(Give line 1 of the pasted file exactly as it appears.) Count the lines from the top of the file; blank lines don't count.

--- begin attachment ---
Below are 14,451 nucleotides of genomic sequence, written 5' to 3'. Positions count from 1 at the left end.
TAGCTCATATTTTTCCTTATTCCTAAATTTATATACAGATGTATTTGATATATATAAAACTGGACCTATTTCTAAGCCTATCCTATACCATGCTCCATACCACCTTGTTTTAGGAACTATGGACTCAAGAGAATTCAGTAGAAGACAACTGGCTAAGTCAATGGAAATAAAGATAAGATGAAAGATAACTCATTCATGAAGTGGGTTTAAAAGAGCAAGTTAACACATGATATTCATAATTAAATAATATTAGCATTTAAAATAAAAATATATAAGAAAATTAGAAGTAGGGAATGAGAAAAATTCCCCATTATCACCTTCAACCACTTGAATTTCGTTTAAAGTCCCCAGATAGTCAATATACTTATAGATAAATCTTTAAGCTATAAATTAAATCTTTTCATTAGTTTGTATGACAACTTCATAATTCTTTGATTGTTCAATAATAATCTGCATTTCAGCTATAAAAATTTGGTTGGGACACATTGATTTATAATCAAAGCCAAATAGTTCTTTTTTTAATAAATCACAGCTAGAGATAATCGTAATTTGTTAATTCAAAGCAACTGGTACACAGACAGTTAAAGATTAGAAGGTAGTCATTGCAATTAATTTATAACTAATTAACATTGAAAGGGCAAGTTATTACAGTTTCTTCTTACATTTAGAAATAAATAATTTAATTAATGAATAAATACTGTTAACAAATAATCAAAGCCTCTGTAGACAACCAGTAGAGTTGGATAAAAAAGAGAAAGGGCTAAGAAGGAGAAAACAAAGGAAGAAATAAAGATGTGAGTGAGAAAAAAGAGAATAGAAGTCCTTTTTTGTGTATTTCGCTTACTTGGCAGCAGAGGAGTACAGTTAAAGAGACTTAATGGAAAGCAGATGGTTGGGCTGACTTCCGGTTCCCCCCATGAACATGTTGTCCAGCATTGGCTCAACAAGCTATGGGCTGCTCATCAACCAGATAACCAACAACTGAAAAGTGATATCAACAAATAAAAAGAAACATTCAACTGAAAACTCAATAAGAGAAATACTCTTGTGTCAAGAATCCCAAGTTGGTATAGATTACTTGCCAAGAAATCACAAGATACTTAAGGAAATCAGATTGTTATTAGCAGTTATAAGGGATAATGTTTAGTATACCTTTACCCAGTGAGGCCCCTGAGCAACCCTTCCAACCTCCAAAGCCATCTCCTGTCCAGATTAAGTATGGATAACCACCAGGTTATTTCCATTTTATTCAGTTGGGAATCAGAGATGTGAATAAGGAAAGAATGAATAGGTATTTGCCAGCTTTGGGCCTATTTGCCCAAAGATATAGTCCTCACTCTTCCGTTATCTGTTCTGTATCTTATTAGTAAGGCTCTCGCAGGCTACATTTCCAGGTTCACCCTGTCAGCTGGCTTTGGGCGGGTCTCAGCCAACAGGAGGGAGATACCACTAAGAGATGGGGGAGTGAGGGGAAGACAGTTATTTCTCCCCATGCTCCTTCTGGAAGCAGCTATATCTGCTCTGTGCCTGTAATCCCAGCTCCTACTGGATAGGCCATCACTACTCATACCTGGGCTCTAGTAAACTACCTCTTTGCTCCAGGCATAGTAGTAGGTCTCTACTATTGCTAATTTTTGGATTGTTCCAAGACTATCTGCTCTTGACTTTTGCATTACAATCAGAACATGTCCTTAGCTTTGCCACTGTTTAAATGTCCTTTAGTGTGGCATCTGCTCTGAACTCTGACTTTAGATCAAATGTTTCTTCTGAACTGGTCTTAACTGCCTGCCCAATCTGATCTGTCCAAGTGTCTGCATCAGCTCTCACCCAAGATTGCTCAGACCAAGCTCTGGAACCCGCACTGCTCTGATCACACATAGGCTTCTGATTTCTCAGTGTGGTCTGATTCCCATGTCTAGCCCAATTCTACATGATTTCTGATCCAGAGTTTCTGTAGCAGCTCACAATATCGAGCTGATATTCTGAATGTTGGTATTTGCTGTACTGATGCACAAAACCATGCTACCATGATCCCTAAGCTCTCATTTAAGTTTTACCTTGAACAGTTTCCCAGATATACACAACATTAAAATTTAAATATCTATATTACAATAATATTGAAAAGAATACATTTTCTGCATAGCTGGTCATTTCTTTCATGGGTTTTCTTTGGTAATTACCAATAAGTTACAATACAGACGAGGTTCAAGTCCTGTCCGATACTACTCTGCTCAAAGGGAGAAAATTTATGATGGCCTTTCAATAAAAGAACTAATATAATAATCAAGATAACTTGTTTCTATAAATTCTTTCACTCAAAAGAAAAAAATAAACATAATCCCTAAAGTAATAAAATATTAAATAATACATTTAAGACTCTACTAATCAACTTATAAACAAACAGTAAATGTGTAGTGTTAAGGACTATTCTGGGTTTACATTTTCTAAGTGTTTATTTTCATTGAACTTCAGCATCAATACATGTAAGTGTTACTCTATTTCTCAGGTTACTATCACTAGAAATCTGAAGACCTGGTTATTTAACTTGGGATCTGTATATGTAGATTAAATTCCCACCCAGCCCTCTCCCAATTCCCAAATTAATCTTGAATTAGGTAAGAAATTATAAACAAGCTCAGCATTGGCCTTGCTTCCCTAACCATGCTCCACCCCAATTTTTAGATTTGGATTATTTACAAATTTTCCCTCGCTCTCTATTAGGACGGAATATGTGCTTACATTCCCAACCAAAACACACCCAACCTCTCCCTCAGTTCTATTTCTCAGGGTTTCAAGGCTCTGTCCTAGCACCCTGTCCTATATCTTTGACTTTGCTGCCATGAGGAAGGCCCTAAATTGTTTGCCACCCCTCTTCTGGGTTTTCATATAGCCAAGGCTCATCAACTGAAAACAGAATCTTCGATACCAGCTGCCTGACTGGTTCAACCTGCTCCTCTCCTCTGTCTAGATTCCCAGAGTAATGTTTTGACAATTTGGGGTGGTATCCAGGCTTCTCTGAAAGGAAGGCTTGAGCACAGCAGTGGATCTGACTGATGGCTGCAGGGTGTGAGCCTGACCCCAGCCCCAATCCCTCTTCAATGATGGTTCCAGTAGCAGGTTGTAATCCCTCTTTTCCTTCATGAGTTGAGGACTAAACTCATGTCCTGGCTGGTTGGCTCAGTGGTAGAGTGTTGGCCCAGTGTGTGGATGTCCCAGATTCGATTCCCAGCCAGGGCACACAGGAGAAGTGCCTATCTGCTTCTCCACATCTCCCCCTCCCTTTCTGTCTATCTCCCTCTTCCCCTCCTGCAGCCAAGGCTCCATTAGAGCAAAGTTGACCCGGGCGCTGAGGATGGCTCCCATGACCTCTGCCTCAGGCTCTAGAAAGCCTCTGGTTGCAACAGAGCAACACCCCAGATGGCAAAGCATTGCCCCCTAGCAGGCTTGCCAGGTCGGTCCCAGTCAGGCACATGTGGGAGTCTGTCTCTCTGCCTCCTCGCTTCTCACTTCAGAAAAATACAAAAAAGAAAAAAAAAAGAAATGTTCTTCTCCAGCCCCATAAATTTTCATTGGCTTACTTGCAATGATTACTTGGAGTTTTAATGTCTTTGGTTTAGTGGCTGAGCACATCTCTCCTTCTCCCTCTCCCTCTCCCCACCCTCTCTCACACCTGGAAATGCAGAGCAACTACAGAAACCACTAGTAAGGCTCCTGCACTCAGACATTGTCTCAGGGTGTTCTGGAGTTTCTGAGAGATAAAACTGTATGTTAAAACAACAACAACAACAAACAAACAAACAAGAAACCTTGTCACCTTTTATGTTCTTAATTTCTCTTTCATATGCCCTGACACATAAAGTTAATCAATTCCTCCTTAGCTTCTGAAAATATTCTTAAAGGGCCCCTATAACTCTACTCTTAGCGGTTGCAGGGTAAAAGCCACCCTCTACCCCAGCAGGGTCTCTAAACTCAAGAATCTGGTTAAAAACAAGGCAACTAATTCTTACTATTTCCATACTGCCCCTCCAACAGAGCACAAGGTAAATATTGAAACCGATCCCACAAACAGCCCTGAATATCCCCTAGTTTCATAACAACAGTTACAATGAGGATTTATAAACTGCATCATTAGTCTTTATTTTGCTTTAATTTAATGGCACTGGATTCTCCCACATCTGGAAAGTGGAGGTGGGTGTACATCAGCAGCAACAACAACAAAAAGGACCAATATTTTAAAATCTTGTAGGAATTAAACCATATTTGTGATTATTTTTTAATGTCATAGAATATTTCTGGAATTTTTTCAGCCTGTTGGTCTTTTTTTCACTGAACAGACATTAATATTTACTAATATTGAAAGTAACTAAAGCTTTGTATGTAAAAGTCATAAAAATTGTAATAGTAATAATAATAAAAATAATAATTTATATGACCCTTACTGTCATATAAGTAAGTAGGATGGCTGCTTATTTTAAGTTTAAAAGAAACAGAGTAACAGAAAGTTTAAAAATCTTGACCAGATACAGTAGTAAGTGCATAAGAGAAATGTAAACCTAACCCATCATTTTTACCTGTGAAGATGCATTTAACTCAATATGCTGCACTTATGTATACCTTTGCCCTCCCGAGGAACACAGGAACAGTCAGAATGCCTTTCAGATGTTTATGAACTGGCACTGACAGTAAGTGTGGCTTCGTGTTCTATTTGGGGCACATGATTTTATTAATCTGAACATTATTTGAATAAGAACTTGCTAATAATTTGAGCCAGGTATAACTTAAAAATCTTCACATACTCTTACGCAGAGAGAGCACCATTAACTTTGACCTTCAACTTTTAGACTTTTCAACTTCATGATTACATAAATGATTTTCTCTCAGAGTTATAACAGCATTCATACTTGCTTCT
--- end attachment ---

Below are 14,451 nucleotides of genomic sequence, written 5' to 3'. Positions count from 1 at the left end.